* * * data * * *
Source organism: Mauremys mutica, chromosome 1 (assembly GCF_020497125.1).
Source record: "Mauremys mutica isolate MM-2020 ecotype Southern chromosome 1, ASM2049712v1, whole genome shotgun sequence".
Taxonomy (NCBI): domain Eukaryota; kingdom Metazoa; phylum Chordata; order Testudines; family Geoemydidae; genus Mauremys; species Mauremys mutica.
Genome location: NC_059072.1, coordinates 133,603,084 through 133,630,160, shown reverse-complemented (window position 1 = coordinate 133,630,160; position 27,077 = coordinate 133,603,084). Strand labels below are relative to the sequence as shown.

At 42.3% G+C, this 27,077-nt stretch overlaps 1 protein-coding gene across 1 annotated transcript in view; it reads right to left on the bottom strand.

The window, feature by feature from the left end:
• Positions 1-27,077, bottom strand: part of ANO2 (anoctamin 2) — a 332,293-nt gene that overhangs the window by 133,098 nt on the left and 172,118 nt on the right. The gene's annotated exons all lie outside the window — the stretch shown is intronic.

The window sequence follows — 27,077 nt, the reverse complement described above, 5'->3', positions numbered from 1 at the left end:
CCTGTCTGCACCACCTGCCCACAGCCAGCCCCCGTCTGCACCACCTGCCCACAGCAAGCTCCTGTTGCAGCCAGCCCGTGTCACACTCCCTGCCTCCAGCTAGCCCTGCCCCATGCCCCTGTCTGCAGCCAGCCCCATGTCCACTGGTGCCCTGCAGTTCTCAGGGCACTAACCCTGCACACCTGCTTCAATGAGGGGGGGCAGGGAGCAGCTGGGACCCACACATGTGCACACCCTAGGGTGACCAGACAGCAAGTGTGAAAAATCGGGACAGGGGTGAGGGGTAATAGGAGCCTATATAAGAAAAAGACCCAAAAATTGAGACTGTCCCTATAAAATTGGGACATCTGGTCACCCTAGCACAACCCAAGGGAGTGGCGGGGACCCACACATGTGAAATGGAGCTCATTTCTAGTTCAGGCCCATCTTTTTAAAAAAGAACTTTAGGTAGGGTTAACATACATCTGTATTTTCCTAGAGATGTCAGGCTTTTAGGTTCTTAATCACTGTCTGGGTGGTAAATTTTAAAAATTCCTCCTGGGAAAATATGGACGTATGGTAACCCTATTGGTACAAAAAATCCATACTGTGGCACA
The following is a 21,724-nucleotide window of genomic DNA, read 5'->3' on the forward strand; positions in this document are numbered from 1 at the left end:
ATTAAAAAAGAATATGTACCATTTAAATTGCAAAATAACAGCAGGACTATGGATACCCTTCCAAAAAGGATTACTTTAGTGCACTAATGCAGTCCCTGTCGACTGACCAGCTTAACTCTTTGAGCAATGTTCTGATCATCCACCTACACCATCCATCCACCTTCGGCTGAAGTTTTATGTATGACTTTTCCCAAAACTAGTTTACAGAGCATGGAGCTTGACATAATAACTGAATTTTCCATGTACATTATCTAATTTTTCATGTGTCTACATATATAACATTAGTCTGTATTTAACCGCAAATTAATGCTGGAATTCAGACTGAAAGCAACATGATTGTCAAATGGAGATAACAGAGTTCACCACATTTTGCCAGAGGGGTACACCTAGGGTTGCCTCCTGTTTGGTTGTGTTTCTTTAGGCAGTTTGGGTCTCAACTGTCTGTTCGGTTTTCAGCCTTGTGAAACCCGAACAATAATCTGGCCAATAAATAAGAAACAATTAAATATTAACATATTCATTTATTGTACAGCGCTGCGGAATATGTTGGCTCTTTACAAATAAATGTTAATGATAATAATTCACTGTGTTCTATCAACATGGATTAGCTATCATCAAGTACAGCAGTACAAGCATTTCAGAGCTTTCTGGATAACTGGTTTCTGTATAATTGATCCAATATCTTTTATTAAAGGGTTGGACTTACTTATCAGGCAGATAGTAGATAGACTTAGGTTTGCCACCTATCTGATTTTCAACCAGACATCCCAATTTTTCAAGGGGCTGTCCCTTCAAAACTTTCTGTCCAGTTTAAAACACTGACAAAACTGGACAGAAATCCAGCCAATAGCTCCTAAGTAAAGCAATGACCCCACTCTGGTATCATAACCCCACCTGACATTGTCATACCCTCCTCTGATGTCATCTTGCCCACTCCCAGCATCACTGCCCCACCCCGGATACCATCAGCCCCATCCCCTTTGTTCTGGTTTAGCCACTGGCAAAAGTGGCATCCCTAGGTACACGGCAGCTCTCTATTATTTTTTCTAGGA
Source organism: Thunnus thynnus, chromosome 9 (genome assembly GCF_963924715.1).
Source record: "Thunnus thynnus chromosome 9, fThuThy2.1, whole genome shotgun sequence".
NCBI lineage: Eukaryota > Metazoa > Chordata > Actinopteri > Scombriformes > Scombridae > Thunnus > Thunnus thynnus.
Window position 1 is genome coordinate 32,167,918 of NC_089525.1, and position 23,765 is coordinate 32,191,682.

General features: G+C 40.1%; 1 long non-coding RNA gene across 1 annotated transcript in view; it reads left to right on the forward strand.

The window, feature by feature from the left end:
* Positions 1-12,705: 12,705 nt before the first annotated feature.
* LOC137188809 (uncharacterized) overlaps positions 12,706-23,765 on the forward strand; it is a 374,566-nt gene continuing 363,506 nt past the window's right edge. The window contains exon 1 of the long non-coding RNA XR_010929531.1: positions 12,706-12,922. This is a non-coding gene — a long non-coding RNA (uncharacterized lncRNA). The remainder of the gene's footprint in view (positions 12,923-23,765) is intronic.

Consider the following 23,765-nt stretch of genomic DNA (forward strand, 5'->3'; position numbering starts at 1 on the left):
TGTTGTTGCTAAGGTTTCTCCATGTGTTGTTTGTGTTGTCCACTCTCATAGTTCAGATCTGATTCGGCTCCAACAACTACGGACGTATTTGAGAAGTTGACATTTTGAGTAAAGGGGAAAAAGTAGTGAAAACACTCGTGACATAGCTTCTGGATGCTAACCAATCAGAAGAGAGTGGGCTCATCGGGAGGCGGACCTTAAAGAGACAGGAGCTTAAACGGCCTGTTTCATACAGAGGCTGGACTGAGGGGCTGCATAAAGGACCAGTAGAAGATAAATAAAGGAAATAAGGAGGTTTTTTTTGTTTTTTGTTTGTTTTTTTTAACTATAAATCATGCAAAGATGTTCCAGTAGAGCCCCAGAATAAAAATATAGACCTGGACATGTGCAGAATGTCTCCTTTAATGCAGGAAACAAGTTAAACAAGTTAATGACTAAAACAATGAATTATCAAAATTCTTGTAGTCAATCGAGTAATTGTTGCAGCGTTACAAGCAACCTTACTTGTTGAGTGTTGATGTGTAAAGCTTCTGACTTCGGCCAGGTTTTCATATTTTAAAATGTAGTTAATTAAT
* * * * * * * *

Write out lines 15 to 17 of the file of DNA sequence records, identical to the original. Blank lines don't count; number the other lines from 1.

Window position 1 is genome coordinate 32,167,918 of NC_089525.1, and position 23,765 is coordinate 32,191,682.

General features: G+C 40.1%; 1 long non-coding RNA gene across 1 annotated transcript in view; it reads left to right on the forward strand.

The window, feature by feature from the left end: